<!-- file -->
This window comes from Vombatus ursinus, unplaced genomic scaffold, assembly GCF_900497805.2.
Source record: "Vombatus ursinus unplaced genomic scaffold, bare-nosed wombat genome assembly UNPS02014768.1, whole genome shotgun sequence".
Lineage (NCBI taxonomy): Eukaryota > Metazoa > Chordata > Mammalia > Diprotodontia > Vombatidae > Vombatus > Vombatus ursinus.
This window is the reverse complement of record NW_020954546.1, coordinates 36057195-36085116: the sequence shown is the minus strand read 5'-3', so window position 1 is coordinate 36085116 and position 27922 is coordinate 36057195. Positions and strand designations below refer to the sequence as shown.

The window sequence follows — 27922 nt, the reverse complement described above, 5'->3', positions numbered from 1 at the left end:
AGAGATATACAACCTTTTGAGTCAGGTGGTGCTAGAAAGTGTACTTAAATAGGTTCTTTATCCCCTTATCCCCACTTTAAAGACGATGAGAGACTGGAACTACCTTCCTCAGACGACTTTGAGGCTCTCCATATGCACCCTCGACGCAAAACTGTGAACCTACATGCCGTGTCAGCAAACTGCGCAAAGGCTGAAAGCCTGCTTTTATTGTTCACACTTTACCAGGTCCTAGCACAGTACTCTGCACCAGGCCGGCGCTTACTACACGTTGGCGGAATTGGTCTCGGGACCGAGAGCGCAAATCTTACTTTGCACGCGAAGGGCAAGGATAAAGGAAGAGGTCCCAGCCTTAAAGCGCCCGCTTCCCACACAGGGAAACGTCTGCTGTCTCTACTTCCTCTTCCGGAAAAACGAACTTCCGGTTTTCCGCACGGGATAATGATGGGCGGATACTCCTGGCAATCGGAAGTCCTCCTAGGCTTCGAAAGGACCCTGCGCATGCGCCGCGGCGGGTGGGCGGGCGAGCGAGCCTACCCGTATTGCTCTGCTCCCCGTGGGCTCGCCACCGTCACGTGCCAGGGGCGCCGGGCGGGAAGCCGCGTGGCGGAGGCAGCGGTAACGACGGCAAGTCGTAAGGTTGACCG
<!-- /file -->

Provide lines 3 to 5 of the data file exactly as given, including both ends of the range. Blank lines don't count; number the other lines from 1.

Lineage (NCBI taxonomy): Eukaryota > Metazoa > Chordata > Mammalia > Diprotodontia > Vombatidae > Vombatus > Vombatus ursinus.
This window is the reverse complement of record NW_020954546.1, coordinates 36057195-36085116: the sequence shown is the minus strand read 5'-3', so window position 1 is coordinate 36085116 and position 27922 is coordinate 36057195. Positions and strand designations below refer to the sequence as shown.

The window sequence follows — 27922 nt, the reverse complement described above, 5'->3', positions numbered from 1 at the left end: